Charges of and Penalty for Conspiracy to Defraud

Part of Orders of the Day — Criminal Justice Bill – in the House of Commons at 4:30 pm on 14th May 1987.

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Photo of Mr Ivor Stanbrook Mr Ivor Stanbrook , Orpington 4:30 pm, 14th May 1987

I wish to express my opposition to amendments Nos. 120 to 137 and amendment No. 180 which have the effect of deleting clauses 96 to 133 and schedule 9. I oppose the amendments because the clauses and the schedule cover amendments to the law of extradition that the Government were wise enough to propose in the original Bill. That was almost an heroic proposal on their part, because the extradition law in this country in the form in which we are debating it today derives from an 1870 Act. Therefore, it has taken a long time to bring forward amendments to bring the law up to date. Over the past 10 years Governments have promised reforms, but have never gone about it until, happily, this Government did. It is a great shame that the proposal before us is that we should abandon again this attempt at reforming the law of extradition to bring it up to date.

Broadly speaking, there are three sets of beneficial proposals in the clauses. There is a proposal for summary procedure in our extradition law, and that would have been very useful in cases where there was little opposition. There would have been conditions with regard to restrictions of extradition to Commonwealth states, which apply in the updated law—that is, the Fugitive Offenders Act 1967. The relevant clauses would have applied to the Extradition Act 1870, or the new extradition law proposed by the Bill. it is important to bring such matters up to date.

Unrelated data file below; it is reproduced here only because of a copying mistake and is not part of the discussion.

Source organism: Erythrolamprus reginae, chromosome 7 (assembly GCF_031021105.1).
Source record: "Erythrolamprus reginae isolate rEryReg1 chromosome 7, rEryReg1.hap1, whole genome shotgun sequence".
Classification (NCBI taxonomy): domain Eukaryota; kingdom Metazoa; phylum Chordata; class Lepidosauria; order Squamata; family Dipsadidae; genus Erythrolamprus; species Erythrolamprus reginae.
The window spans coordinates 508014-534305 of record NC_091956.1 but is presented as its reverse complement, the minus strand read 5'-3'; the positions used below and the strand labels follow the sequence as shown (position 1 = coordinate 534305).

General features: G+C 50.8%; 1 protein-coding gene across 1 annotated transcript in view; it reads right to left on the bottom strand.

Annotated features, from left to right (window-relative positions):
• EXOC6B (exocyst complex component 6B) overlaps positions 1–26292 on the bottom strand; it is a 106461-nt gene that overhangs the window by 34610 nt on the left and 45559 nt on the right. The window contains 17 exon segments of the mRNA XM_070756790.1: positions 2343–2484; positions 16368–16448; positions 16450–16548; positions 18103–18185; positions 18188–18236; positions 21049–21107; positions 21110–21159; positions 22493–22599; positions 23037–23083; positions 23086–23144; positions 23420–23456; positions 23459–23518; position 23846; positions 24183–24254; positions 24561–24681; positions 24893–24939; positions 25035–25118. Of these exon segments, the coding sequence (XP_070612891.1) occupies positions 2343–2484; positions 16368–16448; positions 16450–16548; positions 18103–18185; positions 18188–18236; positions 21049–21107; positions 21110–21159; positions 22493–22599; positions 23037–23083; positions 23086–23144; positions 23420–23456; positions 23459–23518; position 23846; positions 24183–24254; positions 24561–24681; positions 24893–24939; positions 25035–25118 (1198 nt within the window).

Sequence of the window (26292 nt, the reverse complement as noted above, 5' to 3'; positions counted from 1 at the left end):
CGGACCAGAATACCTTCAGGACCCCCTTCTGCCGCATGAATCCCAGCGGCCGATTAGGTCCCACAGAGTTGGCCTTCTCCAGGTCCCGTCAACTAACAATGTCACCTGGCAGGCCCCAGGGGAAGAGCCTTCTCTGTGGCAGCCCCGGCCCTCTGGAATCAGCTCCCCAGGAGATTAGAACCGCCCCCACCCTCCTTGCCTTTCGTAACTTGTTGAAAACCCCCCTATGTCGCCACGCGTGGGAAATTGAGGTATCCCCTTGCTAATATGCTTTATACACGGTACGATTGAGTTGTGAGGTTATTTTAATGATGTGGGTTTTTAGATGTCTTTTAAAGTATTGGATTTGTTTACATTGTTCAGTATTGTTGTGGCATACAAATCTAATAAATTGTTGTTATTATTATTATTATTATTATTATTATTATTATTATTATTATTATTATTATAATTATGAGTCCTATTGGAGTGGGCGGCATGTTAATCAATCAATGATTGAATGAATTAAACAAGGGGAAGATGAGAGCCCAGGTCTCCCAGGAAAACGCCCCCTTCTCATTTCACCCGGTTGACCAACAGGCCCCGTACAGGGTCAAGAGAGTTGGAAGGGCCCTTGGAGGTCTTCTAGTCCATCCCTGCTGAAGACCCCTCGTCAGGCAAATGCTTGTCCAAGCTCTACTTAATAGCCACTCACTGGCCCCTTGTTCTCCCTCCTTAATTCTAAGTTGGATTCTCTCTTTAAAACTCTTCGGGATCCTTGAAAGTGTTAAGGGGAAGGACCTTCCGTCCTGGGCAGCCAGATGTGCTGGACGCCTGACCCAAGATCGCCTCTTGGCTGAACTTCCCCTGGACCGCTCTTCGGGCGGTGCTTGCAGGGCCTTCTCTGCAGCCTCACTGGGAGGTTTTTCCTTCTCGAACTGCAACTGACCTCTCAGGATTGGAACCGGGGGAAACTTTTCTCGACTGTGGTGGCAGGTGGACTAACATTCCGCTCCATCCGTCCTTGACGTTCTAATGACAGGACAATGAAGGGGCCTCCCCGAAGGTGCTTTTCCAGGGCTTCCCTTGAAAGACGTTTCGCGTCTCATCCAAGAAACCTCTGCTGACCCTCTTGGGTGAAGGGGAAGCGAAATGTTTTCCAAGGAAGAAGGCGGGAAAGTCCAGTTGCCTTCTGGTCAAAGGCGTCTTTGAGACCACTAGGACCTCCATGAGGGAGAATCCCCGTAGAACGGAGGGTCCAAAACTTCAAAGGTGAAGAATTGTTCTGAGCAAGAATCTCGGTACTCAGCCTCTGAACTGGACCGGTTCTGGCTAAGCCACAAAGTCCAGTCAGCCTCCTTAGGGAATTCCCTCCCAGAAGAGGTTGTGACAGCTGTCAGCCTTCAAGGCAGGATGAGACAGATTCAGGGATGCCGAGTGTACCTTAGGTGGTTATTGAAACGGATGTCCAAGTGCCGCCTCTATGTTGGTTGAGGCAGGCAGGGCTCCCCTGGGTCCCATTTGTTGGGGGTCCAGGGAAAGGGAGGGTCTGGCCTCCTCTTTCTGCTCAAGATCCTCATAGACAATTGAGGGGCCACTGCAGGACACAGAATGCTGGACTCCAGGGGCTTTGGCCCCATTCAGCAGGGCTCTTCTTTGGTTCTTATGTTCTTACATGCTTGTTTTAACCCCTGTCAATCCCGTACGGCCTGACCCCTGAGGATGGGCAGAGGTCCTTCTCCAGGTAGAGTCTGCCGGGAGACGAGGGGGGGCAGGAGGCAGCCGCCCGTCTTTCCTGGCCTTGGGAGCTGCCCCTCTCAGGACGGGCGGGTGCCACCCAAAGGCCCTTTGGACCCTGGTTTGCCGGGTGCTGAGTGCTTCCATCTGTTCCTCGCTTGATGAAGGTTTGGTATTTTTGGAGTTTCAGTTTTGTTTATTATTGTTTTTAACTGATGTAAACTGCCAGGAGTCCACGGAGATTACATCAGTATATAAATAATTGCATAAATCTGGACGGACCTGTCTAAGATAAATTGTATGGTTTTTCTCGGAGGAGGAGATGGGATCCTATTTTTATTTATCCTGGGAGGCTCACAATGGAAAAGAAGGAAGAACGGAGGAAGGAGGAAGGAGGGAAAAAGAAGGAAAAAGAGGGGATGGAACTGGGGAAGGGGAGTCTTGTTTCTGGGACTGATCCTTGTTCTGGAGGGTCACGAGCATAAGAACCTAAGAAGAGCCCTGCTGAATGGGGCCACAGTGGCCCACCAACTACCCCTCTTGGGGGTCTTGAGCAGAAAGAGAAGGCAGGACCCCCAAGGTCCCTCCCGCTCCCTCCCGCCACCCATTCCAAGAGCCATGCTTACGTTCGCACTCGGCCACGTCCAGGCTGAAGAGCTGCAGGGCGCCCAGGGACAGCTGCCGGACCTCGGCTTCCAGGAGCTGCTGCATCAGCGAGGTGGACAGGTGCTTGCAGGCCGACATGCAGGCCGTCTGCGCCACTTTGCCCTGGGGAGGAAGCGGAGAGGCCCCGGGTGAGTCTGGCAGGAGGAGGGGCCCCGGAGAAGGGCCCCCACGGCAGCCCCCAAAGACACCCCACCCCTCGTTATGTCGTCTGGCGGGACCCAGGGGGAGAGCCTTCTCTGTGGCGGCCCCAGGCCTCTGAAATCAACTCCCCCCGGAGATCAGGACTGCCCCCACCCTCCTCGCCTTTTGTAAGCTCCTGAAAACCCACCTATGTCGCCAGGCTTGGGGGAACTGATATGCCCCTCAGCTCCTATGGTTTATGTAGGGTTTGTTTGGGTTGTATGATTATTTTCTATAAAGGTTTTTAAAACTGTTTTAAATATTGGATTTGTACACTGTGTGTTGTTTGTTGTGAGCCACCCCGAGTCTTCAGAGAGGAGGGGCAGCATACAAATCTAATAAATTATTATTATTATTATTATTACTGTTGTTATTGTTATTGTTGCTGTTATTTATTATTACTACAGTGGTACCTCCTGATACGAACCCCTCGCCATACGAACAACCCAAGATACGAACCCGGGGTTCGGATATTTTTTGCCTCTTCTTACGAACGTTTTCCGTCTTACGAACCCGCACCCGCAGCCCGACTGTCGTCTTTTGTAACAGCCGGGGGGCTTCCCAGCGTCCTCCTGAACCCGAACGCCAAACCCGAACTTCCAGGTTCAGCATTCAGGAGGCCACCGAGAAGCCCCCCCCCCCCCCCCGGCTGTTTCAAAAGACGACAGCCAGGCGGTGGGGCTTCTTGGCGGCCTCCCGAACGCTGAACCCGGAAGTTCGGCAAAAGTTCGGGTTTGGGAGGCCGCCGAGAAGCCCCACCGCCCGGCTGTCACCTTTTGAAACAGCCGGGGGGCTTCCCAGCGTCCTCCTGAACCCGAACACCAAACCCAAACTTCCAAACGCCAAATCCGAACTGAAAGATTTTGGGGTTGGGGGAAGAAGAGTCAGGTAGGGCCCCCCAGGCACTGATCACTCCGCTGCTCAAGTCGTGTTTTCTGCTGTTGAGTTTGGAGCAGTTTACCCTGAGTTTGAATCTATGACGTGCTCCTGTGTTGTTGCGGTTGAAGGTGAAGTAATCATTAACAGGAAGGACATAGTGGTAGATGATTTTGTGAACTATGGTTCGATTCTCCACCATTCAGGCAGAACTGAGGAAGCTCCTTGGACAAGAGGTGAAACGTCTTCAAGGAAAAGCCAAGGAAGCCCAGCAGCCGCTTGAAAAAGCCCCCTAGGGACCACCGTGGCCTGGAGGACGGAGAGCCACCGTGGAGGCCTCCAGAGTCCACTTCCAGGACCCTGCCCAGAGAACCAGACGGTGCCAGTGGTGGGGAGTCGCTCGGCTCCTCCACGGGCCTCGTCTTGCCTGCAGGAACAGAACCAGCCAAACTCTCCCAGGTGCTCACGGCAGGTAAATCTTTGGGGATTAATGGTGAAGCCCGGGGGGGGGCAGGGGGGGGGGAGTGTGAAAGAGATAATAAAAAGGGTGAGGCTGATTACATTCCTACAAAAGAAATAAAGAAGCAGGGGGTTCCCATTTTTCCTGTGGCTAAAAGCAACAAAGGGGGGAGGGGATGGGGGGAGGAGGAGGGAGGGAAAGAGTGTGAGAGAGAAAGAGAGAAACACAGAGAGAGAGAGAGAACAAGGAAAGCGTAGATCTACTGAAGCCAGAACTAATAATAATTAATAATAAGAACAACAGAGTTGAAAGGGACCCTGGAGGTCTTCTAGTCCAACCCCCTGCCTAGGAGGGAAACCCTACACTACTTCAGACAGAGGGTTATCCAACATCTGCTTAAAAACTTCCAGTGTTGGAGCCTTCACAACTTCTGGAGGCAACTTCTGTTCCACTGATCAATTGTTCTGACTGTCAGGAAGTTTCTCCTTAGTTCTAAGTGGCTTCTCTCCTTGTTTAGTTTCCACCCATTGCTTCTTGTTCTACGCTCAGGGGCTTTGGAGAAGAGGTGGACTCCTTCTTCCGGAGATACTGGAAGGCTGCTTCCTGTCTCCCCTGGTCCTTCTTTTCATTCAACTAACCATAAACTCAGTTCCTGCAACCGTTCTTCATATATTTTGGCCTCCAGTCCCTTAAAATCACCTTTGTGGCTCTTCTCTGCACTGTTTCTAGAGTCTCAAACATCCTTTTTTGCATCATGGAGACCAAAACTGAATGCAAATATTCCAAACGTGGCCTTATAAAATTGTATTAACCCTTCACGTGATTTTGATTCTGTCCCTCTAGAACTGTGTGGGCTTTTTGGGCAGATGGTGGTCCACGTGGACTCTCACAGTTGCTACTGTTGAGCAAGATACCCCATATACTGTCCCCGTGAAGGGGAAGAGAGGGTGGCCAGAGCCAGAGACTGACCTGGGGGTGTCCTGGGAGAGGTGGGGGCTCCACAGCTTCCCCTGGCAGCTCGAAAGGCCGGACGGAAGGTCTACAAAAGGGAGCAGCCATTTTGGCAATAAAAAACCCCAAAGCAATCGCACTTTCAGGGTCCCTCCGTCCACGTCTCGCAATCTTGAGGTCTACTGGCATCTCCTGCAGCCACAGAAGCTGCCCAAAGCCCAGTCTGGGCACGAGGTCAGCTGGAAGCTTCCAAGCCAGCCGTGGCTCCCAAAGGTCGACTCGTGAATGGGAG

There would have been simplified rules of evidence. We all know how much difficulty the courts have run into because of the tortuous rules of evidence which apply to the original extradition law. Those clauses represent a very useful reform. In Committee, there was scarcely any opposition to them, so I am somewhat puzzled as to why the Government have chosen to agree with the Lords proposal that we should drop them. The matters were debated and I cannot recall any outright opposition or a single Division being called on any of part IX of the Bill.

I ask my hon. and learned Friend—I am glad that he is now officially a learned Friend—whether it was necessary, after all these years when we tried to bring extradition law up to date, to abandon the reforms attempted by the Government.